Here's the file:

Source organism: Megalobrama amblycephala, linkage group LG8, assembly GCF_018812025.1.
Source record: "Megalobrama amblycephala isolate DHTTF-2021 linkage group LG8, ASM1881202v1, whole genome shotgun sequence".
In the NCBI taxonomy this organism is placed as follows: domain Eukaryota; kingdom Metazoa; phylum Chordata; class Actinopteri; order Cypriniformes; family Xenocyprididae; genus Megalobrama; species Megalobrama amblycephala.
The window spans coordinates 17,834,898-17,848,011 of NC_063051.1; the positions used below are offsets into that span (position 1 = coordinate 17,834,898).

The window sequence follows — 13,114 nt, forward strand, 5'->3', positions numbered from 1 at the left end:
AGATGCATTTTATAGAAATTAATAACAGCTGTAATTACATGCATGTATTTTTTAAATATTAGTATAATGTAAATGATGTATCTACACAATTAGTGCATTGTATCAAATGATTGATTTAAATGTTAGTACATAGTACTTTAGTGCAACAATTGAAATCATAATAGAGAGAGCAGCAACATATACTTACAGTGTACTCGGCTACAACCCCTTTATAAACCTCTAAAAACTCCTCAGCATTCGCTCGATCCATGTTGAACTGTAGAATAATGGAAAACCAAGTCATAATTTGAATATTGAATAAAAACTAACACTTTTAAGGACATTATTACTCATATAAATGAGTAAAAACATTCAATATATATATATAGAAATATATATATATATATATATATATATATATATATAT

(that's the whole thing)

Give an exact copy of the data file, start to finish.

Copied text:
Source organism: Megalobrama amblycephala, linkage group LG8, assembly GCF_018812025.1.
Source record: "Megalobrama amblycephala isolate DHTTF-2021 linkage group LG8, ASM1881202v1, whole genome shotgun sequence".
In the NCBI taxonomy this organism is placed as follows: domain Eukaryota; kingdom Metazoa; phylum Chordata; class Actinopteri; order Cypriniformes; family Xenocyprididae; genus Megalobrama; species Megalobrama amblycephala.
The window spans coordinates 17,834,898-17,848,011 of NC_063051.1; the positions used below are offsets into that span (position 1 = coordinate 17,834,898).

The window sequence follows — 13,114 nt, forward strand, 5'->3', positions numbered from 1 at the left end:
AGATGCATTTTATAGAAATTAATAACAGCTGTAATTACATGCATGTATTTTTTAAATATTAGTATAATGTAAATGATGTATCTACACAATTAGTGCATTGTATCAAATGATTGATTTAAATGTTAGTACATAGTACTTTAGTGCAACAATTGAAATCATAATAGAGAGAGCAGCAACATATACTTACAGTGTACTCGGCTACAACCCCTTTATAAACCTCTAAAAACTCCTCAGCATTCGCTCGATCCATGTTGAACTGTAGAATAATGGAAAACCAAGTCATAATTTGAATATTGAATAAAAACTAACACTTTTAAGGACATTATTACTCATATAAATGAGTAAAAACATTCAATATATATATATAGAAATATATATATATATATATATATATATATATATATAT